Wear or reduction of the pump shaft
Note that when removing the grease or lip seal (rubber seal located next to the bearing), you will notice that the shaft has a groove or is damaged under the lip seal.
Such damage can be in other places:
- on the coupling under the stuffing box, of course, if you use a stuffing box;
- on the coupling under the Teflon wedge "U" or "V" of the ring, if an original mechanical seal;
- under the spring-loaded seal ring, which is present on the single and double end seals;
- under the rubber bellows if it is not vulcanized on the shaft.
Such damage to the shaft or sleeve is caused by wear and tear, in connection with which problems arise:
- expensive replacement of the coupling;
- pump bearings are often destroyed when removing a damaged shaft sleeve;
- diameter was shaft reduced to accommodate a wear-resistant bushing, a change in these sizes weakened the shaft, leading to its breakage;
- the seal can "hang" in the worn out groove, exposing the pricked seal surfaces;
- leakage of liquid through a worn out groove, this is the main cause of failure of the seal.
How an elastic rubber or a smooth wedge from teflon damages a rigid shaft?
It seems that this makes no sense. However, it is worth noting that wear of the shaft is not associated with polluted air or abrasive in the liquid. The problem will arise even if the filtered liquids or pure lubricant are pumped in a sterile environment.
To understand what the problem of shaft wear is, it is worth paying attention to the term "corrosion resistance" (corrosion resistance).
Some metals are resistant to corrosion, while others are not. It is generally believed that iron rusts and aluminum oxidizes. Looking at the dictionary, you can see that these terms mean the same thing. So, why are different terms used to describe the same problem?
It depends on whether the metal rusts or oxidizes. If the metal is coated with a protective oxide layer, then such a metal is considered to be corrosion-resistant.
For example, consider aluminum:
- aluminum protects itself, forming a layer of aluminum oxide on the surface, when it is exposed to oxygen, this layer is easy to see, because in appearance it is white;
- another common name for aluminum oxide is ceramics (ceramics based on aluminum oxide), dense, rigid, corrosion-resistant material.
After a dense ceramic layer (alumina) is formed on the aluminum surface, the rate of oxidation or rust formation slows down to less than 0.002 inches (0.05 mm) per year.
If this protective oxide layer is wiped or polished with a seal, lip seal or Teflon wedge, a new layer is immediately formed to protect the base material. It is this constant elimination (wiping, polishing) of oxides and its new formation that causes a noticeable appearance of wear on the shaft. When polishing silver, the same effect is obtained. Coating with oxide film is restored to protect silver.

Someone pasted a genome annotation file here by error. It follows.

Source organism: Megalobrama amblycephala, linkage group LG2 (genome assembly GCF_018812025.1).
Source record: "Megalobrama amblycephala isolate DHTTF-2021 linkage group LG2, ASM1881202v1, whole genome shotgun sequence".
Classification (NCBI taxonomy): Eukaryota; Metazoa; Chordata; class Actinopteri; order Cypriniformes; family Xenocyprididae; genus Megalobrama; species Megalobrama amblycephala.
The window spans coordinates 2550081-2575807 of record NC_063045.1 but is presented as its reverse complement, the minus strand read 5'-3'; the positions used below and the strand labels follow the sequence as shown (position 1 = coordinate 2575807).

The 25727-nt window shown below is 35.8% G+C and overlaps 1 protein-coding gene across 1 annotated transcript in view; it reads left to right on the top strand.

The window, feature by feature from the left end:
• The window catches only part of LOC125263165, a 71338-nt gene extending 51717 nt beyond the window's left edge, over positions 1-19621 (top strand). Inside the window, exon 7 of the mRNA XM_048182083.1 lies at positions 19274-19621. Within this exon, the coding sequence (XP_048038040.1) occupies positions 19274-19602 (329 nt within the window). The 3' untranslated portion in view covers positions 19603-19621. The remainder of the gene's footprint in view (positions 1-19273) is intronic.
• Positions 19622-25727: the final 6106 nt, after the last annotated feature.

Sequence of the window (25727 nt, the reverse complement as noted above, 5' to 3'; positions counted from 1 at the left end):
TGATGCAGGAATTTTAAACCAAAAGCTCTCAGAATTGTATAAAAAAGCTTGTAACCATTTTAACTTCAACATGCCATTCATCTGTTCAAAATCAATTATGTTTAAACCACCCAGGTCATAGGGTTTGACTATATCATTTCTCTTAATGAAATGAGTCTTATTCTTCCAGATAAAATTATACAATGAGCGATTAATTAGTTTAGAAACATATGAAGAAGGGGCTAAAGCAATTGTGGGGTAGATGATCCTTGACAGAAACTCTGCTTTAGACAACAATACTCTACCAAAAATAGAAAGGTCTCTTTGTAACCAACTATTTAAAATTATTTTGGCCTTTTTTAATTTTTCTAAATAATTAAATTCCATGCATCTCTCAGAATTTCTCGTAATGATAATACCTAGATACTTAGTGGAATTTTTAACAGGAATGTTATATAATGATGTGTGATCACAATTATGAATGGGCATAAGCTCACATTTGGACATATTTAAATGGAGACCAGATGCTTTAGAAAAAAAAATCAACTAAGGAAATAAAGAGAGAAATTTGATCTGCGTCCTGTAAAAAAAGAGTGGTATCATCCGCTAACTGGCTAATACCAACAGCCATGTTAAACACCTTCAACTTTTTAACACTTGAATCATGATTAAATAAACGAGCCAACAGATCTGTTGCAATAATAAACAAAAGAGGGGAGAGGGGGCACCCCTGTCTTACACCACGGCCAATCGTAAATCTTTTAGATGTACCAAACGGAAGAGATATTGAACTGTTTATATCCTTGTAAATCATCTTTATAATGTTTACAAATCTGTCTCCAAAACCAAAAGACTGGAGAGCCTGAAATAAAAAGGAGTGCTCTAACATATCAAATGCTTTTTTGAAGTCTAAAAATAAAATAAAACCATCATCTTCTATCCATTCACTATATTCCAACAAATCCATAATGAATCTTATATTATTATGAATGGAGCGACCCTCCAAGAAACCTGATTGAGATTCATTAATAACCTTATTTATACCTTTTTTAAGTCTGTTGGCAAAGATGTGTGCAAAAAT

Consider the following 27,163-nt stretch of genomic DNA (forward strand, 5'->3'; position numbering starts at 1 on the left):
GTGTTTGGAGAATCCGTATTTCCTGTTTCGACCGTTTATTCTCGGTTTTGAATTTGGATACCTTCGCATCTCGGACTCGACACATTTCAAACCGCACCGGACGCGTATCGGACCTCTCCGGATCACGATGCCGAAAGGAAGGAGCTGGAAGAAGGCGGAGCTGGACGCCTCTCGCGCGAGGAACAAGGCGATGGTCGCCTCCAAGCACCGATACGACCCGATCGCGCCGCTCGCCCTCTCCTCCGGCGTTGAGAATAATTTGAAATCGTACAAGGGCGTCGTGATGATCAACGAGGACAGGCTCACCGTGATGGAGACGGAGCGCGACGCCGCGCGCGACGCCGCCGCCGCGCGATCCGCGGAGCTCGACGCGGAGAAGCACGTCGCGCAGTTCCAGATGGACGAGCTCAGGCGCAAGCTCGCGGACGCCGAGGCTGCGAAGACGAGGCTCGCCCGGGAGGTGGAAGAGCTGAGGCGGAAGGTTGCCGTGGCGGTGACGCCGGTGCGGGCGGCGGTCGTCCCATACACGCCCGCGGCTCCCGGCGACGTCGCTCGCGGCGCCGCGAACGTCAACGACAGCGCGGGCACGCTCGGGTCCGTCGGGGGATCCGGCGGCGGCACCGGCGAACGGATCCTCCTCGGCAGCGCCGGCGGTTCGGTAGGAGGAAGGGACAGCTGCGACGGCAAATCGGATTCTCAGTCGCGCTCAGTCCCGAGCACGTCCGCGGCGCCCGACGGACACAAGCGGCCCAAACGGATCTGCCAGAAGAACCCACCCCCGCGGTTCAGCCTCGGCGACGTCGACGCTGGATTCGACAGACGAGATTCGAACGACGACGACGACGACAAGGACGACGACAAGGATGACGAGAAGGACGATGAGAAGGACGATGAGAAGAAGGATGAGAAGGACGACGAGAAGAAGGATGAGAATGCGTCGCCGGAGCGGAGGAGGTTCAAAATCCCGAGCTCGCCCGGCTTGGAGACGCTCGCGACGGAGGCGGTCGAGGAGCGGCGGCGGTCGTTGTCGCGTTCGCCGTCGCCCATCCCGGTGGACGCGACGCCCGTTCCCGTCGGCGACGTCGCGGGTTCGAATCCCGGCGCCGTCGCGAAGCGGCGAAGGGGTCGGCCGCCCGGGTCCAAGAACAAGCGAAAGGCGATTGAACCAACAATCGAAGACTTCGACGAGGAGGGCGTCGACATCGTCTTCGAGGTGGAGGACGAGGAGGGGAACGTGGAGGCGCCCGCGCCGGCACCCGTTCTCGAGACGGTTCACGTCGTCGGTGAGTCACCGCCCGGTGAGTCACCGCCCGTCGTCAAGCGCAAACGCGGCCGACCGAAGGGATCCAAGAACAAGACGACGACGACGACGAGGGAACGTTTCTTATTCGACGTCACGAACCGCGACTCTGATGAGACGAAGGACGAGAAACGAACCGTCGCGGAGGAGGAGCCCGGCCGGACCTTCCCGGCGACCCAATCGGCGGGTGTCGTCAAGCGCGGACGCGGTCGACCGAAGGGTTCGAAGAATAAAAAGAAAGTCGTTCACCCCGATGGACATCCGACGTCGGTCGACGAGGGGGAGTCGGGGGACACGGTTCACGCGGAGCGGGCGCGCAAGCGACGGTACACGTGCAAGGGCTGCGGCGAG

Shaft vibration and axial play give rise to a constant axial movement of the shaft through the dynamic elastomer of the mechanical seal. Bearing grease and stuffing box are stationary, so the rotating shaft is constantly polished with these materials, while the pump is running.
There is another problem related to wear and tear.
Ceramic oxide, which is removed, is rubbed into the rubber part and causes wear of the base material (metal).
Stainless steel protects itself, forming a protective oxide layer called chromium oxide. The formation of chromium oxide (oxide film) to protect the metal from corrosion is called passivation. It is the chromium oxide that is rubbed into the sealing material or lip seal that damages the shaft sleeve so badly.
Thus, there are now two reasons for the wear of the shaft:
- elimination of the passivation layer by grinding the elastomer or wedge from Teflon;
- the passivation layer that has been eliminated adheres to the elastomer or wedge, which causes wear and tear.
Now that the causes of wear are known, measures can be taken to prevent it:
- replace bearing seals, lip seals, seal lubrication or install new O-rings;
- discard gland packing;
- refuse to use mechanical seals, which use a dynamic elastomer located on the pump shaft or bushing.
Most of the original seals are offered using such elastomers. Fixed cartridge seals have the most balanced sealing rings, and correctly installed bellows seals separate the dynamic elastomer from the shaft, which in turn prevents wear.